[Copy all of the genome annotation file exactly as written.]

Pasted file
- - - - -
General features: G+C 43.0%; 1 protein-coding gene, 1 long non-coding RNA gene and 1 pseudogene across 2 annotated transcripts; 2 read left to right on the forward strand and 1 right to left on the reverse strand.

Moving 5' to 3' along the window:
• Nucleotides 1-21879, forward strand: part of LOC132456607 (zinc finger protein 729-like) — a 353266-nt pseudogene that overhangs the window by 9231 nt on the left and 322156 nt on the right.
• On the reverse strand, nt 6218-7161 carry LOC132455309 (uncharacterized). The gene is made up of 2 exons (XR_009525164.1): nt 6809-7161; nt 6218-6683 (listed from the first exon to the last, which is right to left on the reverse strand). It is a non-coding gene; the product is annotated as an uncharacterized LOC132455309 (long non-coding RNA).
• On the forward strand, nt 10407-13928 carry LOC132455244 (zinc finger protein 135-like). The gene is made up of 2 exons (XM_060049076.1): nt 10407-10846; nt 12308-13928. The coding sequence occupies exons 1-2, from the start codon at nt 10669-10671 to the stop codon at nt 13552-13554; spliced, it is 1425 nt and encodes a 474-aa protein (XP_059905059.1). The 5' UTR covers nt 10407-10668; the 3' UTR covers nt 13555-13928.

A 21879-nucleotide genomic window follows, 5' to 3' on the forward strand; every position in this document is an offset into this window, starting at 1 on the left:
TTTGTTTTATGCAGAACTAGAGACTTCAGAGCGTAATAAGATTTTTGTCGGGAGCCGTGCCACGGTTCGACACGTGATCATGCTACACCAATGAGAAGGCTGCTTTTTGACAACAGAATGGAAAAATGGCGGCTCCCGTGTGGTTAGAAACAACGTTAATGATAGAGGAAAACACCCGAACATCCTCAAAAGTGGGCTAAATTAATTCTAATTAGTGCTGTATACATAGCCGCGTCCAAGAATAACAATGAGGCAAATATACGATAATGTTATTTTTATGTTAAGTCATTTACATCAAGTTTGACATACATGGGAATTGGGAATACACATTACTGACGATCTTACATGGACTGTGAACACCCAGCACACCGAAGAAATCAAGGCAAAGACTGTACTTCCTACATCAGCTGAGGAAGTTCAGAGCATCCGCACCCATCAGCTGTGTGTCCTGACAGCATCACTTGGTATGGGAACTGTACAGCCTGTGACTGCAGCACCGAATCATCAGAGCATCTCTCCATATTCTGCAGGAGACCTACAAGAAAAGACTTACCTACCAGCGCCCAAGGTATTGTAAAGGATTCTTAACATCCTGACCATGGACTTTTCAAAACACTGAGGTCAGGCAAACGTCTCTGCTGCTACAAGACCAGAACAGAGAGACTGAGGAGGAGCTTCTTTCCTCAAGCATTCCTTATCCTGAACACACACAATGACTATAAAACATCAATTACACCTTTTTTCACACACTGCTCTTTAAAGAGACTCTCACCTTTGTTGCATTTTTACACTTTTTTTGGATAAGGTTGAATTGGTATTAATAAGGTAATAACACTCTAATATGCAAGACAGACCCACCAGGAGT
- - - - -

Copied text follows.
General features: G+C 43.0%; 1 protein-coding gene, 1 long non-coding RNA gene and 1 pseudogene across 2 annotated transcripts; 2 read left to right on the forward strand and 1 right to left on the reverse strand.

Moving 5' to 3' along the window:
• Nucleotides 1-21879, forward strand: part of LOC132456607 (zinc finger protein 729-like) — a 353266-nt pseudogene that overhangs the window by 9231 nt on the left and 322156 nt on the right.
• On the reverse strand, nt 6218-7161 carry LOC132455309 (uncharacterized). The gene is made up of 2 exons (XR_009525164.1): nt 6809-7161; nt 6218-6683 (listed from the first exon to the last, which is right to left on the reverse strand). It is a non-coding gene; the product is annotated as an uncharacterized LOC132455309 (long non-coding RNA).
• On the forward strand, nt 10407-13928 carry LOC132455244 (zinc finger protein 135-like). The gene is made up of 2 exons (XM_060049076.1): nt 10407-10846; nt 12308-13928. The coding sequence occupies exons 1-2, from the start codon at nt 10669-10671 to the stop codon at nt 13552-13554; spliced, it is 1425 nt and encodes a 474-aa protein (XP_059905059.1). The 5' UTR covers nt 10407-10668; the 3' UTR covers nt 13555-13928.

A 21879-nucleotide genomic window follows, 5' to 3' on the forward strand; every position in this document is an offset into this window, starting at 1 on the left:
TTTGTTTTATGCAGAACTAGAGACTTCAGAGCGTAATAAGATTTTTGTCGGGAGCCGTGCCACGGTTCGACACGTGATCATGCTACACCAATGAGAAGGCTGCTTTTTGACAACAGAATGGAAAAATGGCGGCTCCCGTGTGGTTAGAAACAACGTTAATGATAGAGGAAAACACCCGAACATCCTCAAAAGTGGGCTAAATTAATTCTAATTAGTGCTGTATACATAGCCGCGTCCAAGAATAACAATGAGGCAAATATACGATAATGTTATTTTTATGTTAAGTCATTTACATCAAGTTTGACATACATGGGAATTGGGAATACACATTACTGACGATCTTACATGGACTGTGAACACCCAGCACACCGAAGAAATCAAGGCAAAGACTGTACTTCCTACATCAGCTGAGGAAGTTCAGAGCATCCGCACCCATCAGCTGTGTGTCCTGACAGCATCACTTGGTATGGGAACTGTACAGCCTGTGACTGCAGCACCGAATCATCAGAGCATCTCTCCATATTCTGCAGGAGACCTACAAGAAAAGACTTACCTACCAGCGCCCAAGGTATTGTAAAGGATTCTTAACATCCTGACCATGGACTTTTCAAAACACTGAGGTCAGGCAAACGTCTCTGCTGCTACAAGACCAGAACAGAGAGACTGAGGAGGAGCTTCTTTCCTCAAGCATTCCTTATCCTGAACACACACAATGACTATAAAACATCAATTACACCTTTTTTCACACACTGCTCTTTAAAGAGACTCTCACCTTTGTTGCATTTTTACACTTTTTTTGGATAAGGTTGAATTGGTATTAATAAGGTAATAACACTCTAATATGCAAGACAGACCCACCAGGAGT